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This Happened

This Happened — September 27: NLD Founded In Myanmar

On this day in 1988, The National League for Democracy was funded in Yangon, Myanmar.

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How did the NLD come into existence?

In 1988, Myanmar's pro-democracy uprising, known as the 8888 Uprising, began. Citizens took to the streets to protest against the authoritarian rule of the military junta. A series of demonstrations and protests led to widespread calls for democratic reforms. The NLD was founded during the height of this pro-democracy uprising. It emerged as a platform for opposition to the military government and as a vehicle for advocating reforms. Many ordinary citizens, students, activists, and professionals contributed financially to the movement.

Were there any challenges or obstacles to funding the NLD in 1988?

Funding the NLD in 1988 was challenging due to the repressive nature of the military junta's rule. The government was suspicious of opposition groups and movements, including the NLD, and any financial support to such organizations could lead to persecution. Over the years, it has faced periods of repression, including arrests and detentions of its leaders, but has also participated in the country's democratic transition.

What role did Aung San Suu Kyi play in the NLD?

Aung San Suu Kyi is a Burmese politician and leader of the NLD. She is the daughter of Aung San, a Burmese independence hero. Aung San Suu Kyi gained international recognition for her nonviolent struggle for democracy and human rights in Myanmar. She was placed under house arrest for a total of 15 years due to her activism and was awarded the Nobel Peace Prize in 1991. Aung San Suu Kyi later led the NLD to victory in Myanmar's 2015 elections and became the State Counsellor, a position equivalent to the head of government.

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food / travel

Legalizing Moonshine, A Winning Political Stand In Poland

Moonshine, typically known as “bimber” in Poland, may soon be legalized by the incoming government. There is a mix of tradition, politics and economics that makes homemade booze a popular issue to campaign on.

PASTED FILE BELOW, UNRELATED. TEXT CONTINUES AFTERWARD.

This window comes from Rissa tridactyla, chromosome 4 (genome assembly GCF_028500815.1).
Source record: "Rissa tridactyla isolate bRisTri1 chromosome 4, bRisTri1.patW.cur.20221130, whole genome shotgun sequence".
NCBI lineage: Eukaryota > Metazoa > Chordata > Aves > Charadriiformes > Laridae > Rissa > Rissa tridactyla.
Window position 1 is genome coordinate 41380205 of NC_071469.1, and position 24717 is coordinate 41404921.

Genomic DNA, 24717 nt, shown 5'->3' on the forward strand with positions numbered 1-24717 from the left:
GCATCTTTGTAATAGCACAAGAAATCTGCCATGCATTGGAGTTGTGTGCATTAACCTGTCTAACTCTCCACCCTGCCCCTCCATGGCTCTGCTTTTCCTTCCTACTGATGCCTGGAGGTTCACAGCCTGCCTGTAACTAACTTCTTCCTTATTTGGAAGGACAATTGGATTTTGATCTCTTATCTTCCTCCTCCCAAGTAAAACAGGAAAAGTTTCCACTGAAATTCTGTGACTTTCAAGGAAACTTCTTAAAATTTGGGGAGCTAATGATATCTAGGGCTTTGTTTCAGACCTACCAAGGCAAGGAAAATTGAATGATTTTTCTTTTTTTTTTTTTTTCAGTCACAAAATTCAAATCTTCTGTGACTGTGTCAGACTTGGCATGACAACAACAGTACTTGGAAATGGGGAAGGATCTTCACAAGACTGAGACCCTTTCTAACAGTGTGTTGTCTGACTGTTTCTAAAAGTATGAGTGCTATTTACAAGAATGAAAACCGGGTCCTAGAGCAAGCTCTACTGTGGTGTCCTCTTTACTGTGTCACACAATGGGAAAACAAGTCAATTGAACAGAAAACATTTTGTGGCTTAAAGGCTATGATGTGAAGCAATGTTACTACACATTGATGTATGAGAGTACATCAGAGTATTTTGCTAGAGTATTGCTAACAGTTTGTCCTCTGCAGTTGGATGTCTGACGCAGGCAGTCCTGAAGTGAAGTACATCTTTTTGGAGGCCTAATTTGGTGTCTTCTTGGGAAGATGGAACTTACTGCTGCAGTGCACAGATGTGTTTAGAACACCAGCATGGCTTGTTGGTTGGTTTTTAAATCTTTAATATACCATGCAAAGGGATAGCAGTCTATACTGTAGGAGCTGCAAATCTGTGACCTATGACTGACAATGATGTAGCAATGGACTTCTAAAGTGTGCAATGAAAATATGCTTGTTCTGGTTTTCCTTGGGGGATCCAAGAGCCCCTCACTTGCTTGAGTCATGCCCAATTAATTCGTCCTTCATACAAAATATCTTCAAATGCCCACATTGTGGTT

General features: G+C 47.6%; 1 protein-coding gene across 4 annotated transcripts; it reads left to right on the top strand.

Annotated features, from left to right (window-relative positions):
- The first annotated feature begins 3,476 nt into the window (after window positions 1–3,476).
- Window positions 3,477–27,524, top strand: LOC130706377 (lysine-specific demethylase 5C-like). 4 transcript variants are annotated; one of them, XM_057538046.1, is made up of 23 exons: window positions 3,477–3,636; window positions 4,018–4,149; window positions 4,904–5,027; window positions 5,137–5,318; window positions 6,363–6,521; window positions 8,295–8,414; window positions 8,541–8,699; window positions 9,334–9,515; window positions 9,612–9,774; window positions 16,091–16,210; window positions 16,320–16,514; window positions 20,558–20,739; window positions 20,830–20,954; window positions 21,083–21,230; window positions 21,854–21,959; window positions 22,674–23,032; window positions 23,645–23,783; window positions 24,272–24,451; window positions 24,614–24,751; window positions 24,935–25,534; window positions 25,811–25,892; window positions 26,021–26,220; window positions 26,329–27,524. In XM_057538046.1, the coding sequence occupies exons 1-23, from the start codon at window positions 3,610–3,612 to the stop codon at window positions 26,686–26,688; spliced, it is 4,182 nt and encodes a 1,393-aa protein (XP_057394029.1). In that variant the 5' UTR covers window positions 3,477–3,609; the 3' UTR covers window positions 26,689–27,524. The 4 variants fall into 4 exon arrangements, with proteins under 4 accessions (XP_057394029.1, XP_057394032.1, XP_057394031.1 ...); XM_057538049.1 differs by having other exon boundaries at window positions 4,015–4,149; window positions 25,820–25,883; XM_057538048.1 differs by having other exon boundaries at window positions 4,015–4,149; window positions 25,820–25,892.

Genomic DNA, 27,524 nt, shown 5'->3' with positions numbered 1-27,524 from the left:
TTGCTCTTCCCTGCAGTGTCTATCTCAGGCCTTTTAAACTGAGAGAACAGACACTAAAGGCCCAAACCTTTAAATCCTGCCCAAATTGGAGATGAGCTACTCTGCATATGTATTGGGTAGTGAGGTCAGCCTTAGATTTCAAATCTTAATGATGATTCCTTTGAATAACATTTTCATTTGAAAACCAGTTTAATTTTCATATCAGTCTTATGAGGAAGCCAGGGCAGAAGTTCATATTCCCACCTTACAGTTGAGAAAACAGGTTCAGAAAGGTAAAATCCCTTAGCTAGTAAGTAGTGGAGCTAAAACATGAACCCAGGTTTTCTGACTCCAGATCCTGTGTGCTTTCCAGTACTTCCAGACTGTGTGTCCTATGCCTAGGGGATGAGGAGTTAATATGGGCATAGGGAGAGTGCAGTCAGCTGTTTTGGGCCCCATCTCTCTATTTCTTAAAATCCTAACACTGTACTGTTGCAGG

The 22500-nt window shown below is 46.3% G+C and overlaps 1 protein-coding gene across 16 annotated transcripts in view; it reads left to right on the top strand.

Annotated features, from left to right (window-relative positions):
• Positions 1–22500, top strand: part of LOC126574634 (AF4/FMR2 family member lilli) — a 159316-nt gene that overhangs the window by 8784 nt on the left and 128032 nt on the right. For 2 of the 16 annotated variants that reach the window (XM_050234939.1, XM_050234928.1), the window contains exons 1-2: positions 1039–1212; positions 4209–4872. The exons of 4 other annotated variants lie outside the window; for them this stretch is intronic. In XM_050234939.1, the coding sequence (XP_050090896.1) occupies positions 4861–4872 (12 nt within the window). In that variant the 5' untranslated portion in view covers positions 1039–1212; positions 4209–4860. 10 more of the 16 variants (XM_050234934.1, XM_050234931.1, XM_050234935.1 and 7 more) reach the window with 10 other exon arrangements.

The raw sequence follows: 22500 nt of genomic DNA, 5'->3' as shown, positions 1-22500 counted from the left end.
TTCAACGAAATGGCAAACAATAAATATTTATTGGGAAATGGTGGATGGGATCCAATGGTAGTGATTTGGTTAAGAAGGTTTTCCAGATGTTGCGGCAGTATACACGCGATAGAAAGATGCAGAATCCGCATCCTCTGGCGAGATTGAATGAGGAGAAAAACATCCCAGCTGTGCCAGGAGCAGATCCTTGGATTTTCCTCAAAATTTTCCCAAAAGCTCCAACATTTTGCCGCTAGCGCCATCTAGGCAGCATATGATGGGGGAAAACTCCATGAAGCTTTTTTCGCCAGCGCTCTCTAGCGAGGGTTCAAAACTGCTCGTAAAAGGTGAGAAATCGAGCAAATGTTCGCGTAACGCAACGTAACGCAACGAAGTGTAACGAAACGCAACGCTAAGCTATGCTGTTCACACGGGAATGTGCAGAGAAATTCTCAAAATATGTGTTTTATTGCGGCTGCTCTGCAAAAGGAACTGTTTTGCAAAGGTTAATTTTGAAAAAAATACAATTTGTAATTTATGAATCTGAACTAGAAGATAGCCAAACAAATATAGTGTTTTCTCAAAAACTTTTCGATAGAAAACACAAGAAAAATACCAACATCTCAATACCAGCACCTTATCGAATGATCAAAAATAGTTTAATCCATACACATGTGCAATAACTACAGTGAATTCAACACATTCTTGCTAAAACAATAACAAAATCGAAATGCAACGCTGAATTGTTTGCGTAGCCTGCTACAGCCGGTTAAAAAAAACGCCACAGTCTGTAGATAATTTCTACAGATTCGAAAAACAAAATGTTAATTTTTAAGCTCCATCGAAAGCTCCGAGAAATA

Photo of an empty vodka bottle on the ground in Poland

Bottle of vodka laying on the ground in Poland

Leszek Kostrzewski

WARSAWIt's a question of freedom — and quality. Poland's incoming coalition government is busy negotiating a platform for the coming years. Though there is much that still divides the Left, the liberal-centrist Civic Koalition, and the centrist Third Way partners, there is one area where Poland’s new ruling coalition is nearly unanimous: moonshine.

The slogan for the legalization of moonshine (known in Poland as "bimber") was initially presented by Michał Kołodziejczak, the leader of Agrounia, a left-wing socialist political movement in Poland that has qualified to be part of the incoming Parliament.

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”Formerly so-called moonshine was an important element of our cultural landscape, associated with mystery, breaking norms, and freedom from the state," Kołodziejczak said. "It was a reason to be proud, just like the liqueurs that Poles were famous for in the past.”

The president of Agrounia considered the right to make moonshine as a symbol of "subjectivity" that farmers could enjoy, and admitted with regret that in recent years it had been taken away from citizens. “It's also about a certain kind of freedom, to do whatever you want on your farm," Kołodziejczak adds. "This is subjectivity for the farmer. Therefore, I am in favor of providing farmers with the freedom to consume this alcohol for their own use.”

A similar viewpoint was aired by another Parliament member. “We will stop pretending that Polish farmers do not produce moonshine for their own use, such as for weddings,” the representative said, pointing out the benefits of controlling the quality. “Just like they produce slivovitz, which Poland is famous for. It's high time they did it legally.”

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